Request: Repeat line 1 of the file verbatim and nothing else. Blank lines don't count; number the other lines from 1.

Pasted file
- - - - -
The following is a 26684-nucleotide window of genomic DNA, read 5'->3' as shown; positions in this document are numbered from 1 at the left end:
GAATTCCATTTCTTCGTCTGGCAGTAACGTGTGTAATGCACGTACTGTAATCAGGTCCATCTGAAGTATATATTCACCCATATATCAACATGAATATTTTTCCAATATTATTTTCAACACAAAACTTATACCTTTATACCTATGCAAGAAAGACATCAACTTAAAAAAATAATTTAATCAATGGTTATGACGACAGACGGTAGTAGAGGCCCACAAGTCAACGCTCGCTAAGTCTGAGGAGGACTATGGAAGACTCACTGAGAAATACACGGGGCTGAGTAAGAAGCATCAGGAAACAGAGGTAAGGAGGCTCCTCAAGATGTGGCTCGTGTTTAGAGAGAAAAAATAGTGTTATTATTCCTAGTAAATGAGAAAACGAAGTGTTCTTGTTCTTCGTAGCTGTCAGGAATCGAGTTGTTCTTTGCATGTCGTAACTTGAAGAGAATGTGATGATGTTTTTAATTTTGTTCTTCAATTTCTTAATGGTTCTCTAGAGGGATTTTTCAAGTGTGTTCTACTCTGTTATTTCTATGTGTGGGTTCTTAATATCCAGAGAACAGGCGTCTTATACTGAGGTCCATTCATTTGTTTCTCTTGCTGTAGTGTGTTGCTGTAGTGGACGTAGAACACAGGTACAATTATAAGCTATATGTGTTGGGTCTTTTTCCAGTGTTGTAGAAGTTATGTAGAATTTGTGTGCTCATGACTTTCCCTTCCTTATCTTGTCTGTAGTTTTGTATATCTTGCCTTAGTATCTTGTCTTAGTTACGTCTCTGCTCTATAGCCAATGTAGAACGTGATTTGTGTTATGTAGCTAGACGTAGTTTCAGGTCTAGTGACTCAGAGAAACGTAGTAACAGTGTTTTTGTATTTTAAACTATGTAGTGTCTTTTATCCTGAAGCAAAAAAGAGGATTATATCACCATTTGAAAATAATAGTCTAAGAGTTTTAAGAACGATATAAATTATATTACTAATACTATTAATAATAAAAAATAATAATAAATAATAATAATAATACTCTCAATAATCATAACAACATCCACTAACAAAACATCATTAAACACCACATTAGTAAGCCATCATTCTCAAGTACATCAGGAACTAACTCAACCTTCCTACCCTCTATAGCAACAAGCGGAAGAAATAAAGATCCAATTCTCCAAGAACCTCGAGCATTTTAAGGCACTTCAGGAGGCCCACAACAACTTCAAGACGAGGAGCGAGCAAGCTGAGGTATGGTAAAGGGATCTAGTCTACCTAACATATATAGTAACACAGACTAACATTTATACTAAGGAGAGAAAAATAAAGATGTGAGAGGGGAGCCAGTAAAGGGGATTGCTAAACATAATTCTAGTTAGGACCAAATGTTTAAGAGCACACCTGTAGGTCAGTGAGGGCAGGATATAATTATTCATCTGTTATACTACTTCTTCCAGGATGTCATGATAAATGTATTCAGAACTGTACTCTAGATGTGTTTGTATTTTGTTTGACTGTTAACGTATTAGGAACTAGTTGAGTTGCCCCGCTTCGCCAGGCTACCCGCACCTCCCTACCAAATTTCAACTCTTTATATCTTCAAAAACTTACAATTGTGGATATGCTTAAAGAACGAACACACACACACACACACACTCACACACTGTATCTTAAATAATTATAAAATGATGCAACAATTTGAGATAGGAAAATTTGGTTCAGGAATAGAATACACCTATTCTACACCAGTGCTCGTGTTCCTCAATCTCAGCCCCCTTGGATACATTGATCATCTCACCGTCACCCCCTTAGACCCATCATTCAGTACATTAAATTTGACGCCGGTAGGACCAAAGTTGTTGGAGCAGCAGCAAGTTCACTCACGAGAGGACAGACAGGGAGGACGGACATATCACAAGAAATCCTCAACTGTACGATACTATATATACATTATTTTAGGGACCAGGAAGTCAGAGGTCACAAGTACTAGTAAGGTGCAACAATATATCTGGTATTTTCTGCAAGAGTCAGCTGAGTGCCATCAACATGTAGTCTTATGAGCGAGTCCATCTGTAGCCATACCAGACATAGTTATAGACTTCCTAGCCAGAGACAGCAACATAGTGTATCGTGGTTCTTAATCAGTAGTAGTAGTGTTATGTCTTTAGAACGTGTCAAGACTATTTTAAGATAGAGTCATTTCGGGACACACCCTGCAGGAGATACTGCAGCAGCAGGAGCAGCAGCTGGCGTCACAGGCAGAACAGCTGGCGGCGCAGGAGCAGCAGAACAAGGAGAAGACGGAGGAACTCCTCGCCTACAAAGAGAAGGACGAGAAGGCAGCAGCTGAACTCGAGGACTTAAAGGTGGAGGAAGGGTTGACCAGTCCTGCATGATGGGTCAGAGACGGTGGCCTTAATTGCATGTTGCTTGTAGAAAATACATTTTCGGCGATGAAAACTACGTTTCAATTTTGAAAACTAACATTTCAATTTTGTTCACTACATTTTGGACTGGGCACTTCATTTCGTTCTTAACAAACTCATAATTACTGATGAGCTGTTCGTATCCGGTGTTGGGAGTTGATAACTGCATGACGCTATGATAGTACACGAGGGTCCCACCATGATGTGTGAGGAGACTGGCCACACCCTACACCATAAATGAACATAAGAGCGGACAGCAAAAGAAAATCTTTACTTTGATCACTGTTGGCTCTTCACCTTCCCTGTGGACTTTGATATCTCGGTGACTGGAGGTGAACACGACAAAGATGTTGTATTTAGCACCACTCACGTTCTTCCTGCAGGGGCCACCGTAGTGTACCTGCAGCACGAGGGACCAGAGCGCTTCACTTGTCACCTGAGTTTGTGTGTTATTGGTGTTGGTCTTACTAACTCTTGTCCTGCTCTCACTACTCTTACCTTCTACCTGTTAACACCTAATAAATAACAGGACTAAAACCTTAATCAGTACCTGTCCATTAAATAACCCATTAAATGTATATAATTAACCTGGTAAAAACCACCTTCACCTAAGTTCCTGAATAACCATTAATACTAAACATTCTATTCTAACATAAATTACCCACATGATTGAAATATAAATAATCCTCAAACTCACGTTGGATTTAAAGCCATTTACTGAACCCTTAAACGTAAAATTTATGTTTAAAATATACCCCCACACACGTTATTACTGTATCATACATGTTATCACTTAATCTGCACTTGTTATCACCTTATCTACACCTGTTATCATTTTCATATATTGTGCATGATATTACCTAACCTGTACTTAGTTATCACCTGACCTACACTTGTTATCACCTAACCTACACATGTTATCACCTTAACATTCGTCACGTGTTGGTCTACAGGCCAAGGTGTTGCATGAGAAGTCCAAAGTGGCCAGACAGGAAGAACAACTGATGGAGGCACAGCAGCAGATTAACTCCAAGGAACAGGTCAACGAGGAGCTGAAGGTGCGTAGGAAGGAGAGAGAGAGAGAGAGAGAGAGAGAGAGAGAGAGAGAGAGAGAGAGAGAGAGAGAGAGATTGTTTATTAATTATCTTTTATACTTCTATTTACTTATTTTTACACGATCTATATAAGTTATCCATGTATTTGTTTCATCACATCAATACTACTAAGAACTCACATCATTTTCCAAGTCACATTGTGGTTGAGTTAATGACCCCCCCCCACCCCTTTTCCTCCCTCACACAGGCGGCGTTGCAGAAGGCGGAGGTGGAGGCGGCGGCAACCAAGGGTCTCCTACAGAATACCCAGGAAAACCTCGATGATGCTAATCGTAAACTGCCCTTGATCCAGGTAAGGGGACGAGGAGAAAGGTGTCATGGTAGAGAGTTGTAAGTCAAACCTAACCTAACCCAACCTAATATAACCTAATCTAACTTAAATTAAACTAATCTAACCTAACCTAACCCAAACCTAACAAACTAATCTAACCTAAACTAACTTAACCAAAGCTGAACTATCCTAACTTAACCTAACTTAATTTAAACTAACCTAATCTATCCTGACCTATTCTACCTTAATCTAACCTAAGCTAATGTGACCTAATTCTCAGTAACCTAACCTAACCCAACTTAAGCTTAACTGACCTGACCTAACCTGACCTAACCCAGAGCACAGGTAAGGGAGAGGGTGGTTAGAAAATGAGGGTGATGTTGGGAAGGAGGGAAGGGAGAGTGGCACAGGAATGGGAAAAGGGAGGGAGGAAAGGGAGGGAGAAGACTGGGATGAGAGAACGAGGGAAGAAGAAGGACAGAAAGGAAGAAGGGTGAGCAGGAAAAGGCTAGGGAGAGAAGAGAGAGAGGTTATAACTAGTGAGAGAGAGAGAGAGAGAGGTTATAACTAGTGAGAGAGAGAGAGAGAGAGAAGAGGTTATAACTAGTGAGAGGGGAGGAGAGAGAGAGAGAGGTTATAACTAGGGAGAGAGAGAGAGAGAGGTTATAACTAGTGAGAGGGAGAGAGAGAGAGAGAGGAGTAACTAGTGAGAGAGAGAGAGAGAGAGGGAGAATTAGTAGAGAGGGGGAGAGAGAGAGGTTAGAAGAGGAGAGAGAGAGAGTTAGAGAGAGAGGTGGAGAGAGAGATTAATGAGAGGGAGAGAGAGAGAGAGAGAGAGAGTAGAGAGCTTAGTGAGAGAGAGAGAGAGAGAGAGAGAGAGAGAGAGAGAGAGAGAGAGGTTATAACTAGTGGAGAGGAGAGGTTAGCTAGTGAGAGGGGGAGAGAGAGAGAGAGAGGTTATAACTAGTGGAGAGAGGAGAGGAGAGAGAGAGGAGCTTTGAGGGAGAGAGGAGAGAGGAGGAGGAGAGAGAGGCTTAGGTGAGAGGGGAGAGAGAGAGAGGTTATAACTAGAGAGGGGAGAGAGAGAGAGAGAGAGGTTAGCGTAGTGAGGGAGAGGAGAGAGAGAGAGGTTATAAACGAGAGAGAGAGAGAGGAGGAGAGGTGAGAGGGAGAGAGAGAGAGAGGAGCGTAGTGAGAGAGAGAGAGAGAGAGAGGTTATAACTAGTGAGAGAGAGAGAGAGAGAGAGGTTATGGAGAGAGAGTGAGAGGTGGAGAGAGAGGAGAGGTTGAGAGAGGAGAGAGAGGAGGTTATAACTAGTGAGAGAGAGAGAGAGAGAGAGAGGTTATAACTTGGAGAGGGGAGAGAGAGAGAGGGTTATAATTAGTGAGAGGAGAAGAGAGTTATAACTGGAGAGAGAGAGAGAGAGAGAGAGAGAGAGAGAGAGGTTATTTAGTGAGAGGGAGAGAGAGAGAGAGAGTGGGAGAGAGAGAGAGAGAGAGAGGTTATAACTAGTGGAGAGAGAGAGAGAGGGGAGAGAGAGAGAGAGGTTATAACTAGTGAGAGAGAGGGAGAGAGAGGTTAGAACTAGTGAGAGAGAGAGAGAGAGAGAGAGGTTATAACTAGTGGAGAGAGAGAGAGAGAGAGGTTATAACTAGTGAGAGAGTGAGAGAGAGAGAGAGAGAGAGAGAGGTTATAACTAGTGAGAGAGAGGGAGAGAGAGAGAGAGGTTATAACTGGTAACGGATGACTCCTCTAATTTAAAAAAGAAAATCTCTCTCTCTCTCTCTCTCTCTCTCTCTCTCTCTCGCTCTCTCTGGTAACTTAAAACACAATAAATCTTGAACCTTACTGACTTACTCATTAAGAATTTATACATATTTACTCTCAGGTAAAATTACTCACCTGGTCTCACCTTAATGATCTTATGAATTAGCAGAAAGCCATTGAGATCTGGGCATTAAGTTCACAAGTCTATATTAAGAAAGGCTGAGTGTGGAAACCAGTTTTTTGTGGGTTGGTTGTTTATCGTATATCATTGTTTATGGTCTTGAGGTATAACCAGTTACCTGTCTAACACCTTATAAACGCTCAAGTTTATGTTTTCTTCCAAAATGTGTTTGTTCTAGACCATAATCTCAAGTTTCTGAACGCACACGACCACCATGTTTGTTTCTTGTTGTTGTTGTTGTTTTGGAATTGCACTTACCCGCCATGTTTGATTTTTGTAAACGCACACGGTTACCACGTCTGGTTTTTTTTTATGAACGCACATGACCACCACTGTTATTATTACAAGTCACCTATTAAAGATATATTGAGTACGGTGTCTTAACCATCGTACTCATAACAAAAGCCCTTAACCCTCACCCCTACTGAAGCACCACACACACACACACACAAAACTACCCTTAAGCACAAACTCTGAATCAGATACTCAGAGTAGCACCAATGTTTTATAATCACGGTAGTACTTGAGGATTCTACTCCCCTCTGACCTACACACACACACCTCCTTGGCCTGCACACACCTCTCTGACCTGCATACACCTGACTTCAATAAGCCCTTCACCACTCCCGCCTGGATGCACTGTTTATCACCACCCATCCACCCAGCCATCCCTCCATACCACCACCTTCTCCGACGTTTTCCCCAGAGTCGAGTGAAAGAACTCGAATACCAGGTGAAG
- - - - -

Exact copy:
The following is a 26684-nucleotide window of genomic DNA, read 5'->3' as shown; positions in this document are numbered from 1 at the left end: